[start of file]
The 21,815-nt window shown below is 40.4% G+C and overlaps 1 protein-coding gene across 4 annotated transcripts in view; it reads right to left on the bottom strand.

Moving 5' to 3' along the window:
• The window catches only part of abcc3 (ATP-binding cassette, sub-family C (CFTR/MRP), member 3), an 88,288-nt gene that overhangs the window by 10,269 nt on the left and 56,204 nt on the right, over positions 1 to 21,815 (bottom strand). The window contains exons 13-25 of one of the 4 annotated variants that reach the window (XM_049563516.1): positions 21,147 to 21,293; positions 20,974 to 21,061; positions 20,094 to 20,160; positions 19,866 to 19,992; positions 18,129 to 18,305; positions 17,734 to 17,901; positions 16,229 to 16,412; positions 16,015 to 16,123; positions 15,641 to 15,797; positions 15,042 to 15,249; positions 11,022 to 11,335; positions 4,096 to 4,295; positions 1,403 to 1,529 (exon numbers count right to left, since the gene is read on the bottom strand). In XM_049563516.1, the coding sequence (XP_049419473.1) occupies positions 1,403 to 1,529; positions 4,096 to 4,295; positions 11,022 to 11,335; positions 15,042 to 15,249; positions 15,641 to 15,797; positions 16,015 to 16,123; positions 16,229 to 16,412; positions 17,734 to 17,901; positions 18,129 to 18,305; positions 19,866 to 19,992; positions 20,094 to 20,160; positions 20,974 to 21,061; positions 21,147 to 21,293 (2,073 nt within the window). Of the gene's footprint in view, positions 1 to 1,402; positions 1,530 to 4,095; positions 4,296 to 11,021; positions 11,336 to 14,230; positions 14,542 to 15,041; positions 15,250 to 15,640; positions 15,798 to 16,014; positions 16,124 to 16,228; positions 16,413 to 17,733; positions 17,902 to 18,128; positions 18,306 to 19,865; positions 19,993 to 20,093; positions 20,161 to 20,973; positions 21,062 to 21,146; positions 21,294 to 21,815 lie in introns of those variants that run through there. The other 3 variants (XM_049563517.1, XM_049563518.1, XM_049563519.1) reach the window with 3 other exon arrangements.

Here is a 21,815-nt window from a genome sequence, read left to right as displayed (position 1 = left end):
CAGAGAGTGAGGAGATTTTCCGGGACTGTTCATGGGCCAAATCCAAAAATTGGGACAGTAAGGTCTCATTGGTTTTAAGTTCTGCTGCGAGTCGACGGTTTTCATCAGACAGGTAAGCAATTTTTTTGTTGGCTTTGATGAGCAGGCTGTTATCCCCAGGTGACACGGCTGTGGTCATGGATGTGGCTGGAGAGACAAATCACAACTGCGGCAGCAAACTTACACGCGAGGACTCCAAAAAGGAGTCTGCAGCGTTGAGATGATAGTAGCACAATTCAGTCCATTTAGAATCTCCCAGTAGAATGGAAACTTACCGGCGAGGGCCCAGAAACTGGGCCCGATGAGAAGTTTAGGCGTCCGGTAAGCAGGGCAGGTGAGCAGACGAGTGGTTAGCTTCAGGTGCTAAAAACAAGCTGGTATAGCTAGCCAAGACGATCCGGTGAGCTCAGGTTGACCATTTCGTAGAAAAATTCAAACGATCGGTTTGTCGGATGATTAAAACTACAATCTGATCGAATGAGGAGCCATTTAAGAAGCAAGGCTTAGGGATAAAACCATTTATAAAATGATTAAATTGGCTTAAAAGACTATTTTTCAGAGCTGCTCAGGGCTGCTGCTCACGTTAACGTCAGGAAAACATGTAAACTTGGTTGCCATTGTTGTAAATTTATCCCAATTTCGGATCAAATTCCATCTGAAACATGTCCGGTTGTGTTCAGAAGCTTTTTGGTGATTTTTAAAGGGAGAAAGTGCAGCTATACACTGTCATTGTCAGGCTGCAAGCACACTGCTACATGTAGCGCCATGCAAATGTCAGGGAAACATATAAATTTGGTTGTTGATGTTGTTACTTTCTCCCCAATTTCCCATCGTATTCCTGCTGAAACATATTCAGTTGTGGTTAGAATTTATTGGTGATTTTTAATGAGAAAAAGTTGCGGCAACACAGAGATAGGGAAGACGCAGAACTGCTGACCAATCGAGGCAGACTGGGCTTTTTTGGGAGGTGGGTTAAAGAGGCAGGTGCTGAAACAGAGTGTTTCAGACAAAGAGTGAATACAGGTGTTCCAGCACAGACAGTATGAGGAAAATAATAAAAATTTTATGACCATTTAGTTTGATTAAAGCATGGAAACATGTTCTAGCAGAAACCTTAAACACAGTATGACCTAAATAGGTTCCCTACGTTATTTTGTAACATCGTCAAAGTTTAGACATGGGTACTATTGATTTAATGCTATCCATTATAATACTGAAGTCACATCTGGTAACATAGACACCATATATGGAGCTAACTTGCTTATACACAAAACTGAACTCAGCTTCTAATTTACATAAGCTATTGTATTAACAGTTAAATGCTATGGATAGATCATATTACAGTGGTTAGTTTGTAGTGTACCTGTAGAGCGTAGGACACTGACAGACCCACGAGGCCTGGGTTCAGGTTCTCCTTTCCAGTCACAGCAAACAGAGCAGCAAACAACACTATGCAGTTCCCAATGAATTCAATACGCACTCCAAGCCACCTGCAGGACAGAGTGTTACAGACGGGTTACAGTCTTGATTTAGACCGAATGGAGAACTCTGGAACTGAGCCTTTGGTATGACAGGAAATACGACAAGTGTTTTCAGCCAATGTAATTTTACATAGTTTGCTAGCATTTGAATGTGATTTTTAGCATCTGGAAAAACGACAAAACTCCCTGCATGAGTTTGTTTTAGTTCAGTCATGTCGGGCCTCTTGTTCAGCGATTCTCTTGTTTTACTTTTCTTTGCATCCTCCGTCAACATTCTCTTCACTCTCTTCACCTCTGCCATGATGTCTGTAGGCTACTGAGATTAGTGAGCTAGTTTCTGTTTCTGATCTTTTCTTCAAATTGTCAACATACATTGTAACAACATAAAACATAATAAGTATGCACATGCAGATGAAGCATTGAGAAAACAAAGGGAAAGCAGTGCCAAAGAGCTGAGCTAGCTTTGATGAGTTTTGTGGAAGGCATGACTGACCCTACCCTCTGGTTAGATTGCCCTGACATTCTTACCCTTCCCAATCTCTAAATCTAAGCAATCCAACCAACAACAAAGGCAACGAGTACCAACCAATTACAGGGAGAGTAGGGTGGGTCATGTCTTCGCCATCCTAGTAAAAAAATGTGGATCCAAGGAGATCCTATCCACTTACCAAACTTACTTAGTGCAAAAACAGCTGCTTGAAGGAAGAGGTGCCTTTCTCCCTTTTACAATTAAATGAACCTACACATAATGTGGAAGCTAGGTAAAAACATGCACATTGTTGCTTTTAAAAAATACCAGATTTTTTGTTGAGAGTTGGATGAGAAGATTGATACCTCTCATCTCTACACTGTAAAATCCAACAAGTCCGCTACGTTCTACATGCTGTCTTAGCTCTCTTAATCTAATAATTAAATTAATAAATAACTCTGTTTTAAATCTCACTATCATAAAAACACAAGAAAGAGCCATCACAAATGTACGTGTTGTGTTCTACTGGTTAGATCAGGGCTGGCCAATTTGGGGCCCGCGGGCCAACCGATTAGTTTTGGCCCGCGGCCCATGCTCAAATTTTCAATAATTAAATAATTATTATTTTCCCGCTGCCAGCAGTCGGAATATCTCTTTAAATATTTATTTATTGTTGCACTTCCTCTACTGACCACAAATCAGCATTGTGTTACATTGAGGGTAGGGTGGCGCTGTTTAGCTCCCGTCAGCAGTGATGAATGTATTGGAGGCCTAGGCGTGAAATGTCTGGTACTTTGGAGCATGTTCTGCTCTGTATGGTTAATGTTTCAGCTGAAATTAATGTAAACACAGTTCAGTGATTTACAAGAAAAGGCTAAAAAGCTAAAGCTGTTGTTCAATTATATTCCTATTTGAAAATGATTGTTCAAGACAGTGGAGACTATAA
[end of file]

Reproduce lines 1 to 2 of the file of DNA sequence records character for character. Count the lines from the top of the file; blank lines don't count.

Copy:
The 21,815-nt window shown below is 40.4% G+C and overlaps 1 protein-coding gene across 4 annotated transcripts in view; it reads right to left on the bottom strand.

Moving 5' to 3' along the window: